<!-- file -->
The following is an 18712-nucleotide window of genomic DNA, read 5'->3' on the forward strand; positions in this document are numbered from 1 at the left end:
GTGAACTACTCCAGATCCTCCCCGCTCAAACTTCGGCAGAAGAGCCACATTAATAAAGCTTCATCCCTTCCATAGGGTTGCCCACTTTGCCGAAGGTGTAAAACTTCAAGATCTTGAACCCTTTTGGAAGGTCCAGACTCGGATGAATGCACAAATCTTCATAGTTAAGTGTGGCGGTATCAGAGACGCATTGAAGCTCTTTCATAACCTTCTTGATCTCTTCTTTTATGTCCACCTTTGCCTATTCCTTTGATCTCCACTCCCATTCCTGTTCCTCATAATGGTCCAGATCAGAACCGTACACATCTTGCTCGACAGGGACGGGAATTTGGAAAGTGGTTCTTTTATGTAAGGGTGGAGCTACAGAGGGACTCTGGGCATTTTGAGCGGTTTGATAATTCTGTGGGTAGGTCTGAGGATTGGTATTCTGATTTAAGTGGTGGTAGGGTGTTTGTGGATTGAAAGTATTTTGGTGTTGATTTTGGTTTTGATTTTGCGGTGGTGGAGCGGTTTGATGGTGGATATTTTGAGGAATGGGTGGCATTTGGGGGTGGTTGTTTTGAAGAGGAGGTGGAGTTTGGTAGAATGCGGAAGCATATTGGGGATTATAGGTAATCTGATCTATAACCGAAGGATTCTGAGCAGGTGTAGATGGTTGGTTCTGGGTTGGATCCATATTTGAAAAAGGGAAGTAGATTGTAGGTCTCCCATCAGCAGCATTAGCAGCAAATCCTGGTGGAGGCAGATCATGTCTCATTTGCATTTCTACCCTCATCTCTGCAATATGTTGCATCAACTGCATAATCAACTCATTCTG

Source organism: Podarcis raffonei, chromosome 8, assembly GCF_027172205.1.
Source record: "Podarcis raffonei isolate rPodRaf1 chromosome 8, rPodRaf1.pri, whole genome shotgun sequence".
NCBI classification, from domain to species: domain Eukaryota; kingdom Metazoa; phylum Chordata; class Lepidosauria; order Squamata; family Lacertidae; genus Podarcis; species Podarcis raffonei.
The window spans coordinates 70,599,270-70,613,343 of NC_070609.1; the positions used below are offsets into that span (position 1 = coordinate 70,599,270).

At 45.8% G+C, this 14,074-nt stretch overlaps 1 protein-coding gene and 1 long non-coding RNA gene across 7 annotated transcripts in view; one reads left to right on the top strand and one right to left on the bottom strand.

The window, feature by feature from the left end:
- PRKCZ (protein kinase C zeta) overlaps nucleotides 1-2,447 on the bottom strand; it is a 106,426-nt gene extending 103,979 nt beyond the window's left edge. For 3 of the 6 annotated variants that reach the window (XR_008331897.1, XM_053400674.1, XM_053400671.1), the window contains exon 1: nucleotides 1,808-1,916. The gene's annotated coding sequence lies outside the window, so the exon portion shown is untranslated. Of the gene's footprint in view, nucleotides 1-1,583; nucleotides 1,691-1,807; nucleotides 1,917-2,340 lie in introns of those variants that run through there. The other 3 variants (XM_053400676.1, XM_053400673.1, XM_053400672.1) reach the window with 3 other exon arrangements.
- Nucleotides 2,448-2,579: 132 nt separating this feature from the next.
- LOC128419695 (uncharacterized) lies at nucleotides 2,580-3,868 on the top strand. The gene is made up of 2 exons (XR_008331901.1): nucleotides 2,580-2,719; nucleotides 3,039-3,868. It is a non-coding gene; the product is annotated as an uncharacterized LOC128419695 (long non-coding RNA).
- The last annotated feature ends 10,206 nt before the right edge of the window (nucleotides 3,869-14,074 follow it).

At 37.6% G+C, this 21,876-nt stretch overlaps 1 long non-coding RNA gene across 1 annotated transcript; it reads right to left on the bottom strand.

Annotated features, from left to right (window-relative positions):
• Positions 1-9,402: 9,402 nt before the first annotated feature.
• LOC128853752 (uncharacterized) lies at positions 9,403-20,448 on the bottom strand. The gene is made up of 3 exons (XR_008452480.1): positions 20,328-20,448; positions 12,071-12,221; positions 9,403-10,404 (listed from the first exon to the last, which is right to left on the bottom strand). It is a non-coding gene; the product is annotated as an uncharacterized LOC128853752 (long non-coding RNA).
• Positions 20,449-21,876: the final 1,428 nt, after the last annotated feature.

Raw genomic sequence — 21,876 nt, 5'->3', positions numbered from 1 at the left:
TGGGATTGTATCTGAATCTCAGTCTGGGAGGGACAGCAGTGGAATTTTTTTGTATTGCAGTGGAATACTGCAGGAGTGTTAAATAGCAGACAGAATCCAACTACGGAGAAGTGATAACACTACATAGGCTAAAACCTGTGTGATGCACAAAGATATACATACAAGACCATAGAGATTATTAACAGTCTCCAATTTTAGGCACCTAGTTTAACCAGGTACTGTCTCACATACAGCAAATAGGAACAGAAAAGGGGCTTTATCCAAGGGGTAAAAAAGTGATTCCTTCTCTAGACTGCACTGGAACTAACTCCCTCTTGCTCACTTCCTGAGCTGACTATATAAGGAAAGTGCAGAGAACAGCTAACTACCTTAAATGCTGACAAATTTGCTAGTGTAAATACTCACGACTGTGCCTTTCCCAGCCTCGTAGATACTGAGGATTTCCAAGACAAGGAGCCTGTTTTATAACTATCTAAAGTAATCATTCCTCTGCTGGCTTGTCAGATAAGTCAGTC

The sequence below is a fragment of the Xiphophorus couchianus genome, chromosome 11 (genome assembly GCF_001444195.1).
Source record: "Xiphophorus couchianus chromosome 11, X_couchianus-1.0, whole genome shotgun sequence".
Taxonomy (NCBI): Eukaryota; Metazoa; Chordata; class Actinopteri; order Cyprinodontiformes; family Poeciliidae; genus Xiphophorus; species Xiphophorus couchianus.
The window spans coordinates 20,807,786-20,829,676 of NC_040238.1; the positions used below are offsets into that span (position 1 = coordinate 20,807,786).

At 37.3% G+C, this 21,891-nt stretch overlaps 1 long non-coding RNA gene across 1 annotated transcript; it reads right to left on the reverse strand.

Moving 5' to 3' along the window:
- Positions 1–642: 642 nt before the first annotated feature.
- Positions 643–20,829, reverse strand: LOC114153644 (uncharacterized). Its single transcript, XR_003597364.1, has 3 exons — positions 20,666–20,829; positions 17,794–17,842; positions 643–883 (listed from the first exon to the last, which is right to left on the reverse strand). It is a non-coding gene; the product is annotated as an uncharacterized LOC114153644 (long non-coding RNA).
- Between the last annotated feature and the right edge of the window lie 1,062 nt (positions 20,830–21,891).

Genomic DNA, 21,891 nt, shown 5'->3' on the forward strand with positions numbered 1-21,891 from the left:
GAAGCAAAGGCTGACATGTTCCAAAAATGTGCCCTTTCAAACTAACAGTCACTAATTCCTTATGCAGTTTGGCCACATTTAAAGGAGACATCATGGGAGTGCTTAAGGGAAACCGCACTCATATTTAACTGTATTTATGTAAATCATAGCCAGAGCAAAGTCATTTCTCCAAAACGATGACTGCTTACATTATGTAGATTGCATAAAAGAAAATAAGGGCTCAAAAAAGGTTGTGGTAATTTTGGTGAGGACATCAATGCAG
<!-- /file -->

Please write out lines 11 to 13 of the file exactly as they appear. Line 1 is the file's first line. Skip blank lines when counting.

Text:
- LOC128419695 (uncharacterized) lies at nucleotides 2,580-3,868 on the top strand. The gene is made up of 2 exons (XR_008331901.1): nucleotides 2,580-2,719; nucleotides 3,039-3,868. It is a non-coding gene; the product is annotated as an uncharacterized LOC128419695 (long non-coding RNA).
- The last annotated feature ends 10,206 nt before the right edge of the window (nucleotides 3,869-14,074 follow it).

At 37.6% G+C, this 21,876-nt stretch overlaps 1 long non-coding RNA gene across 1 annotated transcript; it reads right to left on the bottom strand.